By Bob Huber
My wife Marilyn nagged me into writing a funny, poignant, offbeat family story in 100 words or less so she could win a Luxury Edition SUV the size of a Sherman tank. The contest advertisement stated that the SUV had all-wheel drive, a premium sound system, a wide load permit, and an option to buy shares in an oil company.
I told her the last thing I wrote in l00 words or less was a note to the bug man who came once a month to stir up insects in the house, but she wouldn’t listen. “Face it,” she said, “you just don’t like SUVs, do you?”
So I shook my head and sat down and wrote a short, funny, poignant, offbeat story, and Marilyn was so tickled, she went right out and bought an American flag the size of a bed sheet for the SUV’s antenna on top of the gun torrent. All of which, for some mysterious reason, made me think of the Crosley automobile my mother bought when I was in high school, and how it affected the rest of my life.
You don’t remember the Crosley? Shame on you. Crosleys were prototypes of all the smooshed down, underpowered, itsy-bitsy cars we’ve come to know and love in these days of Middle East oil cartels and petroleum company scandals. And they were cute too. In fact, they were so cute they weren’t even glimmers in the eyes of Japanese engineers.
Crosleys also set the stage for something that’s enticed me all my life — tiny vehicles. You know, little pickup trucks, sports cars, and other adult toys. I just love to drive them, which isn’t easy, because I’m 6 feet 4 inches tall, and even big cars today are made for pigmies.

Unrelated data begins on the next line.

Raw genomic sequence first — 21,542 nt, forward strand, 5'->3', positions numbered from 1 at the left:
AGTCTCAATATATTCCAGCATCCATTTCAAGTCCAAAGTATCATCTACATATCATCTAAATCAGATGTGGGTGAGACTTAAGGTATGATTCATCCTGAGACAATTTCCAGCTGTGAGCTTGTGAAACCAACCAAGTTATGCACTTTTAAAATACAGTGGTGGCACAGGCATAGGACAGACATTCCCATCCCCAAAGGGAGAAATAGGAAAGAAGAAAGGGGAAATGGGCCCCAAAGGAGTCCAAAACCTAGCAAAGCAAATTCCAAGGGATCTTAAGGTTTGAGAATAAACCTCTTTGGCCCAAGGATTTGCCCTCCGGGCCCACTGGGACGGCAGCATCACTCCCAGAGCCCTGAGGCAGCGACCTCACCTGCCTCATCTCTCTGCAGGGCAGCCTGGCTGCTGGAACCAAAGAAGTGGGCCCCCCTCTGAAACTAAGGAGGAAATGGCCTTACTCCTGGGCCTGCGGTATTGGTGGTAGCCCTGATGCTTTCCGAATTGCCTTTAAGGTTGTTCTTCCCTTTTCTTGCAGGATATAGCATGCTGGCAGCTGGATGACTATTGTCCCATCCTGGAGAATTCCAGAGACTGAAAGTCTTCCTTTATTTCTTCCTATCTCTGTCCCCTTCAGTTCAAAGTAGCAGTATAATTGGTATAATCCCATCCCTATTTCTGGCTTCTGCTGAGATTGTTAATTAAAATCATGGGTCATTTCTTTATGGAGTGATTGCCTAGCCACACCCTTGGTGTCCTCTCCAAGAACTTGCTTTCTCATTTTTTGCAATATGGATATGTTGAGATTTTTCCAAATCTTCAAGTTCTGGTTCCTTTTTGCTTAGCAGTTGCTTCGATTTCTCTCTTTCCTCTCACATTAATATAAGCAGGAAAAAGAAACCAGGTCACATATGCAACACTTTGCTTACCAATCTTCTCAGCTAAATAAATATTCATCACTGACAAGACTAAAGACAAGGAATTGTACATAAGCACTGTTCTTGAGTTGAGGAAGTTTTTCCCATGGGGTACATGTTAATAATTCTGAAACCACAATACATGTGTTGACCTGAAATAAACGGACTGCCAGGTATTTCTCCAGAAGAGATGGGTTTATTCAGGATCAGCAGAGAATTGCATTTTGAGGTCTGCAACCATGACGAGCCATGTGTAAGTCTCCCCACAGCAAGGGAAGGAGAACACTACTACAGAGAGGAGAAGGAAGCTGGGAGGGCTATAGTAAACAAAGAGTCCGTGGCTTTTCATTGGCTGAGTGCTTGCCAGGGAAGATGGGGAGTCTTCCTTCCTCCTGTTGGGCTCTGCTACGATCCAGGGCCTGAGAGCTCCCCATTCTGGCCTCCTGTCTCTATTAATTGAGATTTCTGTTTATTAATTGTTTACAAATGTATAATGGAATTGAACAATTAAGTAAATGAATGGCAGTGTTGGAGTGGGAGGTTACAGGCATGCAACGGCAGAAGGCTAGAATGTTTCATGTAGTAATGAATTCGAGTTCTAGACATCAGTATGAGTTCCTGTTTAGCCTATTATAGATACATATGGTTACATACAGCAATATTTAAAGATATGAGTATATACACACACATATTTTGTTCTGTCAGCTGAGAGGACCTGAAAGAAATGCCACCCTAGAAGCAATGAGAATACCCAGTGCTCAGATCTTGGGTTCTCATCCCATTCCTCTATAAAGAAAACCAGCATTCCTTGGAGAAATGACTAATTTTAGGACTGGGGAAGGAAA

I don’t want to say our Crosley was tiny, but no matter where I parked it, my fun-loving classmates picked it up and placed it some other place, usually accessible only by rope ladder or Scuba gear. One time it was on the third floor of our high school. One time it was in the principal’s office.
On top of that whenever I went to a school dance, I had to date a girl less than five feet tall so I could squeeze her into the front seat between the radio and the heater. Parents were happy to have me date their daughters, because there was no question about getting anyone larger than a squirrel into the back seat.
My mother, with warm Nebraska farm charm, offered this solution: “If the Crosley bothers you, don’t drive it. Besides, I’m tired of getting calls from the principal to get that car off his desk.”
“I don’t see why we can’t have a regular car,” I said. “No one else in school has to get his car out of the school’s piano.”
But we kept the Crosley anyway, and I was torn between my changing genes and my opposition to walking anywhere. I finally consulted my friend Smooth Heine about how I could stop all the hilarious pranks by my classmates. “Ha ha,” Smooth said. “That was a good one yesterday when those girls put your Crosley in their locker room.”
“Yeah,” I said. “A real knee slapper.”
“I can see you’re serious,” Smooth said. “I’ll ponder a solution, although I must say I’ll never forget the time they put the Crosley on the auditorium stage before the third act of the senior class play, and the hero tripped over it and fell into the orchestra pit.”
So the next day I stopped by the Heine farm, and Smooth presented me with some sacks of cement. “All we have to do is squeeze a dozen of these in the Crosley,” he said, “and voila —no more witty pranks.”
It was a slow drive to school that day, because I had to dodge pebbles in the road, but it was worth it when I saw the expressions on the faces of my carefree classmates as they grunted and groaned, but couldn’t get the car off the ground.
So you’re thinking that solved the problem. Ha ha, another knee slapper. This time the problem was an afternoon rainstorm, and the windows to the Crosley — were open! The rain soaked into the cement and became a lasting solution.
“Why are the tires on the Crosley flat?” my mother asked.
“I installed a new, permanent suspension system,” I said. “Boy, that Crosley really hugs the road now.”
Bob Huber is a retired journalist.